Avery Boulware, Campus Carrier News Editor
You might discredit me for writing about a rapper, being the small, white girl that I am. But if you truly believe that music is transcendent, you’ll give me a chance (eh?).
Chance the Rapper (born Chancelor Jonathan Bennett), the 23-year-old from Chicago, took home three Grammys last Sunday. He was the first artist to win without having sold a single song. Chance gained popularity completely through streaming, and has yet to sign to a record label.
Because he is not affiliated with any rap labels, Chance has been able to take a stance on subjects he might not otherwise be able to. In his most recent mixtape, “Coloring Book,” several songs explicitly mention praising God: “Im gon’ praise Him, praise Him til I’m gone. I don’t make songs for free, I make ‘em for freedom. Don’t believe in kings, believe in the Kingdom.”
Chance discussed this freedom with Justin Sarachik of Rapzilla: “I know for a fact we’re not pushed or promoted to speak about God with fervor. I don’t think there’s anything that really allows us to do it as so. But I think the new generation and the forward is all about freedom and all about the ability to do what we want. We’re not free unless we can talk about God.”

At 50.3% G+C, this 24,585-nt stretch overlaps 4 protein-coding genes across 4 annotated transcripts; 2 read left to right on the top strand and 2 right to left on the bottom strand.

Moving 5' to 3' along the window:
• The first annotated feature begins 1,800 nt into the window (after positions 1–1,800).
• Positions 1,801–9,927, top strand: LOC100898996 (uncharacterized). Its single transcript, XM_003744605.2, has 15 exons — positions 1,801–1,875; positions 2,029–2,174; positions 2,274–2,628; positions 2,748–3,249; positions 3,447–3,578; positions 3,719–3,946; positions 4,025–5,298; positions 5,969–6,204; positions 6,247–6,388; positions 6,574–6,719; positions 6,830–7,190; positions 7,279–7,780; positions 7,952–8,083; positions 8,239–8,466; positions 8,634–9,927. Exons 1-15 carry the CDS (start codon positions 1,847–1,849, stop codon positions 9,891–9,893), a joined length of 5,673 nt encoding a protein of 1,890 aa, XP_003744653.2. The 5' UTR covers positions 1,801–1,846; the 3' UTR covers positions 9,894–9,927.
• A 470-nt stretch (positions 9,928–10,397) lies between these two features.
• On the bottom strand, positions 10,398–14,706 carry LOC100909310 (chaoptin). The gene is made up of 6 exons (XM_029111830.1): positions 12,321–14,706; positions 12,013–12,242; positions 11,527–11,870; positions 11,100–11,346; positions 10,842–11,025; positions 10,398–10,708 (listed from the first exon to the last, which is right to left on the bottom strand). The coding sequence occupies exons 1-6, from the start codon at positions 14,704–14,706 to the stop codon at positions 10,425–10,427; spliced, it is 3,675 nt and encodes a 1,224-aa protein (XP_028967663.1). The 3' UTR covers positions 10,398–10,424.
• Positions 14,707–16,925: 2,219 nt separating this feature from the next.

By remaining independent, Chance is not only allowed to speak about what he feels, but proves he is producing music for the love of it and not for money. Chance has turned down many big name record labels, including Kanye West’s GOOD Music. He receives profit from tour dates, appearances and merchandise, but has not said yes to getting disgustingly rich like many other rappers.
Not only has remaining unsigned from big-time rap labels allowed Chance to speak his mind, but staying away from Christian music labels has also been a smart move. Even though Christian music has started to work itself into the mainstream through artists like Lecrae and Drew Holcomb, there are just as many (if not more) restrictions on artists that sign with Christian labels as those that sign with rap labels in terms of public relations. Chance certainly would not have been able to release “Coloring Book” under a Christian label, much less his “Acid Rap” mixtape, which set him up to break into the mainstream in 2013.
By staying independent of both rap and Christian labels, Chance can be honest. Christians aren’t squeaky clean, like many Christian artists seem to claim. Rap isn’t from the devil, like many conservative Christians believe. If he had identified with a rap label, many Christians wouldn’t have listened, no matter the message. If he had identified with a Christian label, rap fans would not have listened, and Jesus’ name would have continued to simply bounce around in Christian circles without going where it actually needs to go. When Jesus said to take His name to the ends of the earth, he hoped we would include Hollywood in that mission.